New Berne alone. If so, he will want all accumulation of supplies taken there. I am now looking for the return of a staff officer sent to Wilmington, and when he gets back will know whether vessels are to be stopped at Beaufort or not, and will direct accordingly.
U. S. GRANT,
HDQRS. DEPARTMENT AND ARMY OF THE TENNESSEE,
Cheraw, S. C., March 3, 1865-1. 40 p. m.
Major General W. T. SHERMAN,
Commanding Military Division of the Mississippi:
GENERAL: General Blair entered here at about 11. 30 a. m., skirmishing with the enemy's cavalry. Hardee left with the last of his troops this morning. General Mower pushed with all his might, and tried to save the bridge, but could not do it. We have 17 pieces of artillery as far as counted, about 2,000 muskets, and 1 building containing ammunition. The enemy's skirmishers are on the other side of the river. General Blair will encamp here to-night, and General Blair will encamp here to-night, and General Logan about eight miles to the rear, on Thompson's Creek. I send you Fayetteville Observe of the 27th instant [ultimo]. An expedition was sent to break the railroad, with instructions to make a very small break, as I thought you may want to use the road for some purpose.
O. O. HOWARD,
HDQRS. MILITARY DIVISION OF THE MISSISSIPPI,
In the Field, Chesterfield, S. C., March 3, 1865-2. 30 p. m.
Commanding Right Wing;
GENERAL: Your dispatch, of 3. 30 p. m. of yesterday, from Black Creek, is just received. I wrote this a. m. to General Blair a letter* to be sent you, which may reach you before this, but will repeat. Slocum took Chesterfield yesterday, driving Butler's cavalry to and through the town, but the enemy broke one of the bridges and burned the other. Both are now repaired, and Slocum will push one division down on the north bank so as to uncover your crossing; but send me word as soon as you are over, that the Twentieth Corps may cross over to the Pedee toward Sneedsborough, where I want his wing and the cavalry to cross over. Of course I am a little impatient to get across Pedee before Beauregard can swing around from Charlotte and Salisbury and oppose our crossing. Once across pedee, I don't fear the whole Confederate army, for if need be we can swing in against the right bank of Cape Fear and work down till we meet our people, but I shall aim to reach Fayetteville and Goldsborough, where I know Schofield must now be. I have ordered Davis from McManus' Bridge via Mount Crogham to Sneedsborough, and Kilpatrick is above him toward Wadesborough. Roads are very bad up here, either quicksand or red clay. The country is also poor; still thus far we find forage, bacon, and corn meal. I met at Winnsborough Mrs. Aiken, wife of the very Colonel Aiken you report as killed in the fight with Duncan. She was a Miss Gayler, of Mobile,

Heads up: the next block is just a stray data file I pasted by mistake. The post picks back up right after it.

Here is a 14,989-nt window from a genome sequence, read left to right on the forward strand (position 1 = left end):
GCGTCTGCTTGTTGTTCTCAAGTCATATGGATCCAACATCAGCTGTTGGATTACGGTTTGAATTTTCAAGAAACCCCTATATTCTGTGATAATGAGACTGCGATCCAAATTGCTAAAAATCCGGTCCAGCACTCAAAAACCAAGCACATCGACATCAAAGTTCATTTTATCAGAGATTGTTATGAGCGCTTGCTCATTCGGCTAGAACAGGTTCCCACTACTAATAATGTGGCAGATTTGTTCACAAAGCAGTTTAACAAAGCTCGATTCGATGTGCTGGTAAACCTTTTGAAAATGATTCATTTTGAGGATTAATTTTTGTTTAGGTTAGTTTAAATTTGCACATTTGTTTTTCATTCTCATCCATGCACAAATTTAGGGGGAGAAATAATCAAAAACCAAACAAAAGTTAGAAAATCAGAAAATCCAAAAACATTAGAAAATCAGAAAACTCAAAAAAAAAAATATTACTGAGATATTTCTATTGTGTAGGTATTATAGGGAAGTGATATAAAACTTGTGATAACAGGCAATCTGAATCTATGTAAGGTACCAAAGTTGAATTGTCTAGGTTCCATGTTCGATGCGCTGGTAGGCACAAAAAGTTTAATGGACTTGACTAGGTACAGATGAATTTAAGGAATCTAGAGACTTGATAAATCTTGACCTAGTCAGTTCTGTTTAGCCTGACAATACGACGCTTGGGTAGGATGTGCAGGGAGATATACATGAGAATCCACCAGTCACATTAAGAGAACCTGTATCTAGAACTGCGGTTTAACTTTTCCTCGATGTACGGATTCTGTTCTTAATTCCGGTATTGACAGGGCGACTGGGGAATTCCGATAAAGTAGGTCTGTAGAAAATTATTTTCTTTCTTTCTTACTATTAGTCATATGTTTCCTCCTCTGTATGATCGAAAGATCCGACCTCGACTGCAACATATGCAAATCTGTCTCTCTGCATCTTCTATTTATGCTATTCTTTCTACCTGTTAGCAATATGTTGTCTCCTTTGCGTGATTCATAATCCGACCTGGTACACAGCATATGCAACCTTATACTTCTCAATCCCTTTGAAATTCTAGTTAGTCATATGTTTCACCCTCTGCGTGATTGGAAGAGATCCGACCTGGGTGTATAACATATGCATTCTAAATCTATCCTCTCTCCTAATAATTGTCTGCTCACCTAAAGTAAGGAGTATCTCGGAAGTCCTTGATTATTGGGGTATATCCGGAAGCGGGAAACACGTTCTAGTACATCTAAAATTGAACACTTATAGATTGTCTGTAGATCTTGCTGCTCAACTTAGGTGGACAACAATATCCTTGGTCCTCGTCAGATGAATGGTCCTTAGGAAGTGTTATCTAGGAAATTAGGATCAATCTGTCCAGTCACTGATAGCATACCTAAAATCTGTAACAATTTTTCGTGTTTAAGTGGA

*See 6 a. m., p. 666.